I have the following method in Ruby that appears to be just one line too long according to Ruby style guides. (Specifically: Rubocop tells me that my method has too many lines.)

Granted, I'm only one over the apparent allowed "limit" but in the interests of seeing if the style guides are realistic, I'm trying to adhere to them. Here is the method:

def spec_context
  spec_repo.map do |path|
    files_to_sort = []

    if File.directory?(path)
      spec_type.each do |type|
        files_to_sort << Dir["#{path}/**/*.#{type}"].sort


The method essentially looks for any paths passed in, checks if there are files in those paths, and, if so, adds those files to an array (files_to_sort). If the path provided does not exist, an empty array is returned.

This is about as good as I can get this method. What I don't see is any way that I can shorten that to the Ruby style guidelines (10 lines) and still keep the contents nicely expressive.

Responding to a comment below, I wasn't clear at all about what spec_repo and spec_type are. Those are methods that get called which currently just return arrays:

def spec_repo
  %w(specs features stories)

def spec_type
  %w(spec feature story)

(I say "currently" because eventually the logic in those methods will be reading from a configuration setting.)

So the idea is to look over each directory that is listed as a repo and then, for each such directory, loop over each possible file type. (The file extensions being .spec, .feature, or .story.) If any files of the spec_type are found in any of the spec_repo directories, those are stored in the files_to_sort.

  • \$\begingroup\$ What is spec_repo and spec_type? If they operate on something external, shouldn't they be parameters? Or are they methods on self? \$\endgroup\$ Jan 29, 2014 at 18:00
  • \$\begingroup\$ Ah, good point. So the method above is encased in the following structure: module Lucid --> class Setup --> def spec_context. So the spec_repo and spec_type are currently methods in that same class that simply (for the moment) return values like %w(specs features stories) -- for spec_repo -- and %w(spec feature story) -- for spec_type. Eventually those methods will actually be reading values from an Options module. For now I just hard coded the values for demonstration purposes. \$\endgroup\$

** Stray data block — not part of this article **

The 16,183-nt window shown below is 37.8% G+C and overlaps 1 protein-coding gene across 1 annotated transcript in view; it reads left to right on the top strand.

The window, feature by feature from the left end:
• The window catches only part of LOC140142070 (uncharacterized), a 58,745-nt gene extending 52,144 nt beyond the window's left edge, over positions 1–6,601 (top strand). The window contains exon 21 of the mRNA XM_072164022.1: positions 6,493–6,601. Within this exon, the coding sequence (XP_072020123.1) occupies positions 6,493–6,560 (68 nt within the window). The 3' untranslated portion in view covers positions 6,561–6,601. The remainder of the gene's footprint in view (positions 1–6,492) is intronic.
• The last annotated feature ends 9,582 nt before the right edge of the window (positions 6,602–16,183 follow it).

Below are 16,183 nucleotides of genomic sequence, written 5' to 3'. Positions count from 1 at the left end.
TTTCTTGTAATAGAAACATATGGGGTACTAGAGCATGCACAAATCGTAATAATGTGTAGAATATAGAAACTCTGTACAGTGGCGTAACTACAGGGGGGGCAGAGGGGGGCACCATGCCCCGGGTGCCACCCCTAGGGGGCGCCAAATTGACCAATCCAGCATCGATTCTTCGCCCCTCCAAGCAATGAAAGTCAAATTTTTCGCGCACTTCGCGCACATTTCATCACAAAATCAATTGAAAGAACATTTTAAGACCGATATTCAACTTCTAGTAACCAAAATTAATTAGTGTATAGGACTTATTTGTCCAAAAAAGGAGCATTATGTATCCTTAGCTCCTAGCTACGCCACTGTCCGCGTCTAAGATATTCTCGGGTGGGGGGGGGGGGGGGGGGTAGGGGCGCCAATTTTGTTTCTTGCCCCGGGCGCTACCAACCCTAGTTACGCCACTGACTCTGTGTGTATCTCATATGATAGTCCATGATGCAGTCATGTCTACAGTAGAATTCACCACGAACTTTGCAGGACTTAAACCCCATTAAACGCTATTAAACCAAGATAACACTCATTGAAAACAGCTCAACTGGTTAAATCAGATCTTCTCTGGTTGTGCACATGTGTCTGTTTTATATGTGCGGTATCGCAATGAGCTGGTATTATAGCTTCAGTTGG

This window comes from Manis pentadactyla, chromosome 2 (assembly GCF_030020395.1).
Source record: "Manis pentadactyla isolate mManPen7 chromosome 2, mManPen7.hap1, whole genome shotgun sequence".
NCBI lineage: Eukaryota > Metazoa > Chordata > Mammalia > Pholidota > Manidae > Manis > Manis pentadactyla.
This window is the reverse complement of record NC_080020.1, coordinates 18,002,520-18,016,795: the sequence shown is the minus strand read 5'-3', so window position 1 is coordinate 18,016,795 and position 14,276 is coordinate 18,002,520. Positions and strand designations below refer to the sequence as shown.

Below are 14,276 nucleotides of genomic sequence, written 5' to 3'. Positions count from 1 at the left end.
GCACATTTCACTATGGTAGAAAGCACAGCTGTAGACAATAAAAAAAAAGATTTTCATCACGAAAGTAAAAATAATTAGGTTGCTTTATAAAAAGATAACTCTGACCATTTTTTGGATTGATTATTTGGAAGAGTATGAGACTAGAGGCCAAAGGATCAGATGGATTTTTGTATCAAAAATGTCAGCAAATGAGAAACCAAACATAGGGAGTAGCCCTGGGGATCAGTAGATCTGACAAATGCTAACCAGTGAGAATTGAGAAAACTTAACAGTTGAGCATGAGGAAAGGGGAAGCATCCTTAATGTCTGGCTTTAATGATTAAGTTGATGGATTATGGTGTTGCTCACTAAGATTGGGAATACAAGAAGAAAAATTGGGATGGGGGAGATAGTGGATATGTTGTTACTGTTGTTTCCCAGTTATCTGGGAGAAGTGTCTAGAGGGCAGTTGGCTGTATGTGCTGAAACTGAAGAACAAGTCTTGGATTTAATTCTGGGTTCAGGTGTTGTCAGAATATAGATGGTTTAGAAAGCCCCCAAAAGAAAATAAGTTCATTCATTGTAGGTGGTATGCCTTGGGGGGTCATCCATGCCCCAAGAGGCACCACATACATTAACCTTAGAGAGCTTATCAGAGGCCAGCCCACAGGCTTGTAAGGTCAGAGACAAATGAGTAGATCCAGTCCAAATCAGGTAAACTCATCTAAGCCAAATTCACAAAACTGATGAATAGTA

– Jeff Nyman
    Jan 29, 2014 at 18:02
  • \$\begingroup\$ f you are satisfied with any of the answers, you should select the one that was most helpful to you. \$\endgroup\$ Feb 27, 2014 at 20:34

2 Answers 2


Unless I'm misinterpreting your code, you should be able to get by with something like this:

def spec_context
  directories = spec_repo.select { |path| File.directory?(path) }
  files = directories.map do |dir|
    spec_type.map { |type| Dir["#{dir}/**/*.#{type}"].sort }

That should be well within the line-limit (you could actually write that in one line, but that'd be kinda' annoying to read).

Point is, we filter to get the directories first, rather than in an if...else, and we map rather than push stuff to an array.

By the way, the title of question is a little confusing. Yes, the code "sorts file names", but only within their directory structure. Perhaps you want to put that sort at the very end, after the flatten, when you got all the files in a single array?
Also, as far as I can tell, the call to uniq isn't actually necessary; the files you'll find will either be in different directories or have different types, so there shouldn't be any repeats. But, if the addition of user configuration might cause repeats, I'd suggest handling that filtering elsewhere, so spec_repo and spec_type are sure to always return arrays with unique items only. Again, you should be able to get rid of the call to uniq here. Perhaps something similar could be done to make sure the spec_repo array only contains directories (assuming that's all it's supposed to contain) so we avoid doing that filtering in the method above.

Speaking of those methods, I'd suggest plural names for those two methods, since they return arrays. Similarly, the name spec_context doesn't quite communicate that the method returns an array of file names. It might be OK within the jargon of your code, but taken out of context, I might prefer something like spec_files as it's slightly more descriptive.

You also seem to be prefixing all your methods (the ones shown here, at least) with spec_. You might consider creating another class for this logic, since prefixing method names is indicative of methods that should be separately encapsulated.

Responding to the questions posed in the comments:

re method names: No, a method name doesn't need to follow any conventions or declare at its return type. In fact, if you overdo it, the code just becomes weirdly stilted. E.g. a method that returns a path ought to just be called path, not path_string - it's just redundant. Besides, Ruby doesn't have strict types, so trying to pseudo-declare types is going against the grain.